Increase American energy security.
This entails making historic investments in American clean energy manufacturing. The goal is for us to rely less on energy, and energy materials, from China.
There would be a $30 billion production tax credit for U.S. manufacturing of solar panels, wind turbines, batteries, and critical minerals processing.
There would also be a $10 billion investment tax credit to build clean technology manufacturing facilities that make EVs, wind turbines, and solar panels.
Plus, up to $20 billion in loans to build new clean vehicle manufacturing facilities.
Decarbonize the U.S. economy.
This part entails reducing emissions from electricity production, transportation, industrial manufacturing, and agriculture.
The act would provide $30 billion in tax credits for clean sources of electricity and energy storage. As well as $30 billion in targeted grant and loan programs for states and electric utilities.
This would help to speed up the transition to cleaner electricity.
It also includes $3 billion for the U.S. Postal Service to purchase zero-emission vehicles. And $27 billion for clean energy technology to reduce emissions, especially in poorer communities.
By 2030, the United States is set to reduce its greenhouse gas emissions by 24%-35%, relative to 2005 levels. That’s according to the research firm Rhodium Group.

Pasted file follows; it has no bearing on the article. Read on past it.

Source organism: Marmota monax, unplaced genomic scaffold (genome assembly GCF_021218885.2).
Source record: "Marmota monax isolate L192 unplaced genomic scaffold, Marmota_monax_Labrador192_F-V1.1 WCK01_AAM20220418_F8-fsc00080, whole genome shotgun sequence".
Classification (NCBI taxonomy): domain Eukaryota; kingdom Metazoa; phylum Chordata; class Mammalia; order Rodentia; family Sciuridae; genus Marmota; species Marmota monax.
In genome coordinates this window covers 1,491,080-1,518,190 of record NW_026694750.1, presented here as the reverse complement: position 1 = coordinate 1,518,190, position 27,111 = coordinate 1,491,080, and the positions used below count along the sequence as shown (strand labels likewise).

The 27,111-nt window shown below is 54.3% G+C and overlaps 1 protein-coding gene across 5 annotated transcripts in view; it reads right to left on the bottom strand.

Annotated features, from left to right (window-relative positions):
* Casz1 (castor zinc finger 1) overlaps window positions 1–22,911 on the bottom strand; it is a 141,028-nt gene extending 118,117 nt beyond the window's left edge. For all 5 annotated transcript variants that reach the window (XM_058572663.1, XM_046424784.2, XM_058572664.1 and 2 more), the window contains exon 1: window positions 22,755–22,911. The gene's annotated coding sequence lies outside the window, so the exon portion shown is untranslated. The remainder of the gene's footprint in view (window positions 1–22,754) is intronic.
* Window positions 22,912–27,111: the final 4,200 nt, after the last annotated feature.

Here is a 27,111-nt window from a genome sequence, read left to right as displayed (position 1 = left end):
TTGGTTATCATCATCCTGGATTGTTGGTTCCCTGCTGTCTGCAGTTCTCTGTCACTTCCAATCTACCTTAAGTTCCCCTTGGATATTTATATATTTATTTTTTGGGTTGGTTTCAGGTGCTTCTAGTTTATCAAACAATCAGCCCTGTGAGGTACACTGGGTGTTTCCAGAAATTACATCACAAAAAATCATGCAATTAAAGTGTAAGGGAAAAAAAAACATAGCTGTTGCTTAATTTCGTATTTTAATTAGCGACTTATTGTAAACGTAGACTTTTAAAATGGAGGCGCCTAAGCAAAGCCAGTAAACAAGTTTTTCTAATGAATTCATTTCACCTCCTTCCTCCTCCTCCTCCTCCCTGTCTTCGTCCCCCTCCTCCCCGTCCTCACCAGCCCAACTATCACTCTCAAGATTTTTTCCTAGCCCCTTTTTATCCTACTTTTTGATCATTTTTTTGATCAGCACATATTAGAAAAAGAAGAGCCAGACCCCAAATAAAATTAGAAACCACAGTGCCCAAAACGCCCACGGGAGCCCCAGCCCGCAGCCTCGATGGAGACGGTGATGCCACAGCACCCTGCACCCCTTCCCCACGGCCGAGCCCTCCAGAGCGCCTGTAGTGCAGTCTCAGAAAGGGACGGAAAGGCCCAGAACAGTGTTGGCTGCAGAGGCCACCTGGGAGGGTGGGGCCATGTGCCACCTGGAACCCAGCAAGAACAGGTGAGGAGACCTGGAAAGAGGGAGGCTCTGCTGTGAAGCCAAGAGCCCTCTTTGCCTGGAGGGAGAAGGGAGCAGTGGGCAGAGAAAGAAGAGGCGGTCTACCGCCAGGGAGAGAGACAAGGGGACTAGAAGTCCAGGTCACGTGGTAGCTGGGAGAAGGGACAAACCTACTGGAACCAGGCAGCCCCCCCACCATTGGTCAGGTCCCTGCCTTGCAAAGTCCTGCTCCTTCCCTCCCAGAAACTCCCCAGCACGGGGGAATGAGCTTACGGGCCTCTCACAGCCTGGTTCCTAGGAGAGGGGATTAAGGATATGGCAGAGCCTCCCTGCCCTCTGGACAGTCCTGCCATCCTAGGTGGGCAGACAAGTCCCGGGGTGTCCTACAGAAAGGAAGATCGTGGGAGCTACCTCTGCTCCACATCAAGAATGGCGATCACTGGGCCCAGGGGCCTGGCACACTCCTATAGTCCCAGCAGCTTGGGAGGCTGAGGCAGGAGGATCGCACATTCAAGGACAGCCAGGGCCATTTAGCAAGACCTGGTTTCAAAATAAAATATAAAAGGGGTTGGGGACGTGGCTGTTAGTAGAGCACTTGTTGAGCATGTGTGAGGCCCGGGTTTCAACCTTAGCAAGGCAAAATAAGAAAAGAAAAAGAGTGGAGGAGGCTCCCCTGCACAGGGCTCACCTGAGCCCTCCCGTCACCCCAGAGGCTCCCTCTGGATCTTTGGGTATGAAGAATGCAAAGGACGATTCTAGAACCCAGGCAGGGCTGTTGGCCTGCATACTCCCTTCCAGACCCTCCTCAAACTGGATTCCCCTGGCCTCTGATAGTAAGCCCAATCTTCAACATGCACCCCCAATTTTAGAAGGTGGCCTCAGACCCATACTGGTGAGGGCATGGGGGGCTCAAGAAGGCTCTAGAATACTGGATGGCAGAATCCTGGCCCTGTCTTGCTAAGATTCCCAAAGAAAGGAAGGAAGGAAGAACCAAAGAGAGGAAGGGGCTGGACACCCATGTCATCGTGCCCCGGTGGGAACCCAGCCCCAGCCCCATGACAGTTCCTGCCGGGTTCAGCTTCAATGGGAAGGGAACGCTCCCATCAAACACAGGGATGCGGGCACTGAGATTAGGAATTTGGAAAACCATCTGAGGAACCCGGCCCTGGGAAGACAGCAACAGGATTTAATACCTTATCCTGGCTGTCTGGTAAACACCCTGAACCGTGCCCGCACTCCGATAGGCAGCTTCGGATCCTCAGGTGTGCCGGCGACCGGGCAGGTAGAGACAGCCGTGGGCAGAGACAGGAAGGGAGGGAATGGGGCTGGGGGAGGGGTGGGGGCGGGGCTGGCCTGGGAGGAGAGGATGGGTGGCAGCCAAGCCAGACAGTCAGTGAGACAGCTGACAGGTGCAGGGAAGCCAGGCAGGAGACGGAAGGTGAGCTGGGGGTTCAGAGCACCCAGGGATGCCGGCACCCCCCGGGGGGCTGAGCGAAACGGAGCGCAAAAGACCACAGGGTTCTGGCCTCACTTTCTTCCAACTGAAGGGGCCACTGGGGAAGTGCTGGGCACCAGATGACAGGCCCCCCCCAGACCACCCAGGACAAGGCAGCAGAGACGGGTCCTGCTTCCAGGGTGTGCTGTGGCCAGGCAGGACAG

But if the IRA becomes law, that figure would rise to 31%-44% by 2030.
In short, the Act covers a lot of ground in the New Energy space. But it has one common goal…
Energy efficiency, independence, and carbon-neutrality in the U.S.
The Inflation Reduction Act is moving toward the House of Representatives for a vote there. It could pass the House by Friday.
Then, it will wind up on President Biden’s desk for signing into law.
Next week, I’ll explain how all of this plays into profit opportunities for you. So stay tuned…
Editor, Inside Wall Street with Nomi Prins
P.S. I hit the road this year, to see where the money is flowing in the energy space… And I put my boots on the ground at the first gas station in America to no longer pump gasoline.
To find out what this means for the future of energy… and what it could mean for your portfolio… check out my video report right here. (Hint: You could potentially double, even triple, your money over the next 12 months.)